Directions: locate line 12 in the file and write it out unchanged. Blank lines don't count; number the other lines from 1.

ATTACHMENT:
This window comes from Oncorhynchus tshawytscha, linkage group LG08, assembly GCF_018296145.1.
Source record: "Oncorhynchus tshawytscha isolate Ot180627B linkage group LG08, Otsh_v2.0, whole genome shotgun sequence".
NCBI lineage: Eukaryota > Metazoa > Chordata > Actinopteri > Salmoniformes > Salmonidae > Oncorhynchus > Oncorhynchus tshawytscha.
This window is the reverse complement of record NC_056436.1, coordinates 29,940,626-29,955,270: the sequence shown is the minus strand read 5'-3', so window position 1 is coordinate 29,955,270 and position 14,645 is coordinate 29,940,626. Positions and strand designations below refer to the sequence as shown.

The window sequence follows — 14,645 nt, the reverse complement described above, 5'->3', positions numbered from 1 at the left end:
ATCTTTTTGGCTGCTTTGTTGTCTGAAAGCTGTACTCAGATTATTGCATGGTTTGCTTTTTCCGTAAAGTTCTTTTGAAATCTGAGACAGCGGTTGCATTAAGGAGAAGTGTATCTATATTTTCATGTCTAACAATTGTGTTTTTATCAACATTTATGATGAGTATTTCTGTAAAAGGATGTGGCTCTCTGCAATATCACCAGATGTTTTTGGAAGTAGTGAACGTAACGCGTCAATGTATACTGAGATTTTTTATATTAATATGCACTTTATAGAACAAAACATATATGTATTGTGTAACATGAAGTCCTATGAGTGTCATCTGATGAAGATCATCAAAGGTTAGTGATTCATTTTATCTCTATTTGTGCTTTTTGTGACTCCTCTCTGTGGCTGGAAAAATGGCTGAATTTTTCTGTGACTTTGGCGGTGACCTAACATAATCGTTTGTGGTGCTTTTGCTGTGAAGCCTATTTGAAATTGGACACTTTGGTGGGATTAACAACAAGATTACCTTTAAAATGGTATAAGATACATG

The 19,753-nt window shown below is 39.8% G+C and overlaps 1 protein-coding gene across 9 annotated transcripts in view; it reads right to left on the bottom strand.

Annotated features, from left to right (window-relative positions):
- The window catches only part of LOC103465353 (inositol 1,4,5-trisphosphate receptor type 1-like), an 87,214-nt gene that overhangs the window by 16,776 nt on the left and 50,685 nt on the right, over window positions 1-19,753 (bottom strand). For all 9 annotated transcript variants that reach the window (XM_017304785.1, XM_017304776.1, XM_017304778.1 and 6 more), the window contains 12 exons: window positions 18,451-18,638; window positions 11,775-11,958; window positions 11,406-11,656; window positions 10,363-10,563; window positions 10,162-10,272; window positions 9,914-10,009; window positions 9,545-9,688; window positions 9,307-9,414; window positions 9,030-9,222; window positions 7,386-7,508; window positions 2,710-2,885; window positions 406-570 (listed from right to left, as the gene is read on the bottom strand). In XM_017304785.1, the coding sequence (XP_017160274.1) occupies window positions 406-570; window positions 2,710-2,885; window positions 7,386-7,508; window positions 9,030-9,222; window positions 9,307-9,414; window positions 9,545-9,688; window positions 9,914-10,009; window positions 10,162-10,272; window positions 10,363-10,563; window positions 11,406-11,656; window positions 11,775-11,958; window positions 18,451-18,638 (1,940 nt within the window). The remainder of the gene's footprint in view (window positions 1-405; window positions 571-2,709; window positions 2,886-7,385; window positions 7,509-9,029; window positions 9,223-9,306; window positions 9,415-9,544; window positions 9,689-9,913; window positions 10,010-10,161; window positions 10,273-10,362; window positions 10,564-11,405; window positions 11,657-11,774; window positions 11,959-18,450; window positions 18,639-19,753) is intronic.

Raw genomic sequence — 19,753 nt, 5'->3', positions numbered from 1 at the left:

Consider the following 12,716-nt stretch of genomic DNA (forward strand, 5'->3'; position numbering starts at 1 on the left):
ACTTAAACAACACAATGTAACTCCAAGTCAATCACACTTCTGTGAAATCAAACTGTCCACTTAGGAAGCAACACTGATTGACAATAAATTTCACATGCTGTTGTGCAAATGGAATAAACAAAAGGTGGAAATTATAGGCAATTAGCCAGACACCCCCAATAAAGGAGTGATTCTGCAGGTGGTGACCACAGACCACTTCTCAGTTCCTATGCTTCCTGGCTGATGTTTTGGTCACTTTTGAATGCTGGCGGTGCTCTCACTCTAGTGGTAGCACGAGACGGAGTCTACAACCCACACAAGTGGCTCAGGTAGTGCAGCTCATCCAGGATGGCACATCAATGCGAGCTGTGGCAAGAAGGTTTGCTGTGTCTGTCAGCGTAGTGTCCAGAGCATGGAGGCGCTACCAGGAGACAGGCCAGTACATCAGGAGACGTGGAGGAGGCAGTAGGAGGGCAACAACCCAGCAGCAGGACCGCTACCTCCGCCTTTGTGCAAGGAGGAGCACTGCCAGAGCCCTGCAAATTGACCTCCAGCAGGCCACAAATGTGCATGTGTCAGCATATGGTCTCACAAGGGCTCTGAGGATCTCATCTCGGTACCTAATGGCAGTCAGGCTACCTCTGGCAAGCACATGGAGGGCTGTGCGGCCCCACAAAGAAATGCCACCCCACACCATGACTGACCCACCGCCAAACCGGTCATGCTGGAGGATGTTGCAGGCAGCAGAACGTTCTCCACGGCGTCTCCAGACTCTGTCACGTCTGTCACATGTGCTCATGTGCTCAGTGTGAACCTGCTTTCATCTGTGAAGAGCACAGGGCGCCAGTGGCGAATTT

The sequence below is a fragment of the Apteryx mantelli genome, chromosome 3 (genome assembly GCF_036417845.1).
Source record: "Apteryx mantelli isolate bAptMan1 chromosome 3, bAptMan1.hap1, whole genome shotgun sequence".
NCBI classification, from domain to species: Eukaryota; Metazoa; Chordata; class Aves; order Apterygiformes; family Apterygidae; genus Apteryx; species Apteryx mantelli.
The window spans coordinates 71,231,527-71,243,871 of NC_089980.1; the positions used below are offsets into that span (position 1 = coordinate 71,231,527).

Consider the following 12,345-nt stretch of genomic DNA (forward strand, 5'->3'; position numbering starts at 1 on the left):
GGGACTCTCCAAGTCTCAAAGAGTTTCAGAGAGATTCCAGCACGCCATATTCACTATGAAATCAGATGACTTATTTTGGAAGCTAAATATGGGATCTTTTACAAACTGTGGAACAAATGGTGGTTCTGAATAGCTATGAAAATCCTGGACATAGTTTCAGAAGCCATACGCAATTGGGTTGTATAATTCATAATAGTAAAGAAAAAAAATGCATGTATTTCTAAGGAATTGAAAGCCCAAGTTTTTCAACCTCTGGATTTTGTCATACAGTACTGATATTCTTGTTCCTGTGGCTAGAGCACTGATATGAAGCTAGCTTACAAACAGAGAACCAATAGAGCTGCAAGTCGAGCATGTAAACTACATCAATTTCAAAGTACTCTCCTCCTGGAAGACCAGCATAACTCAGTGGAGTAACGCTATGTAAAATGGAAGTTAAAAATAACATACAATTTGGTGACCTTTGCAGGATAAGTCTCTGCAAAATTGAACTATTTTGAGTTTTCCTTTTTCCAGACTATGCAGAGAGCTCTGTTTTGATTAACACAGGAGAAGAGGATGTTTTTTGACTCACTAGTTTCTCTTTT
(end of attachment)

ACTTAAACAACACAATGTAACTCCAAGTCAATCACACTTCTGTGAAATCAAACTGTCCACTTAGGAAGCAACACTGATTGACAATAAATTTCACATGCTGTTGTGCAAATGGAATAAACAAAAGGTGGAAATTATAGGCAATTAGCCAGACACCCCCAATAAAGGAGTGATTCTGCAGGTGGTGACCACAGACCACTTCTCAGTTCCTATGCTTCCTGGCTGATGTTTTGGTCACTTTTGAATGCTGGCGGTGCTCTCACTCTAGTGGTAGCACGAGACGGAGTCTACAACCCACACAAGTGGCTCAGGTAGTGCAGCTCATCCAGGATGGCACATCAATGCGAGCTGTGGCAAGAAGGTTTGCTGTGTCTGTCAGCGTAGTGTCCAGAGCATGGAGGCGCTACCAGGAGACAGGCCAGTACATCAGGAGACGTGGAGGAGGCAGTAGGAGGGCAACAACCCAGCAGCAGGACCGCTACCTCCGCCTTTGTGCAAGGAGGAGCACTGCCAGAGCCCTGCAAATTGACCTCCAGCAGGCCACAAATGTGCATGTGTCAGCATATGGTCTCACAAGGGCTCTGAGGATCTCATCTCGGTACCTAATGGCAGTCAGGCTACCTCTGGCAAGCACATGGAGGGCTGTGCGGCCCCACAAAGAAATGCCACCCCACACCATGACTGACCCACCGCCAAACCGGTCATGCTGGAGGATGTTGCAGGCAGCAGAACGTTCTCCACGGCGTCTCCAGACTCTGTCACGTCTGTCACATGTGCTCATGTGCTCAGTGTGAACCTGCTTTCATCTGTGAAGAGCACAGGGCGCCAGTGGCGAATTT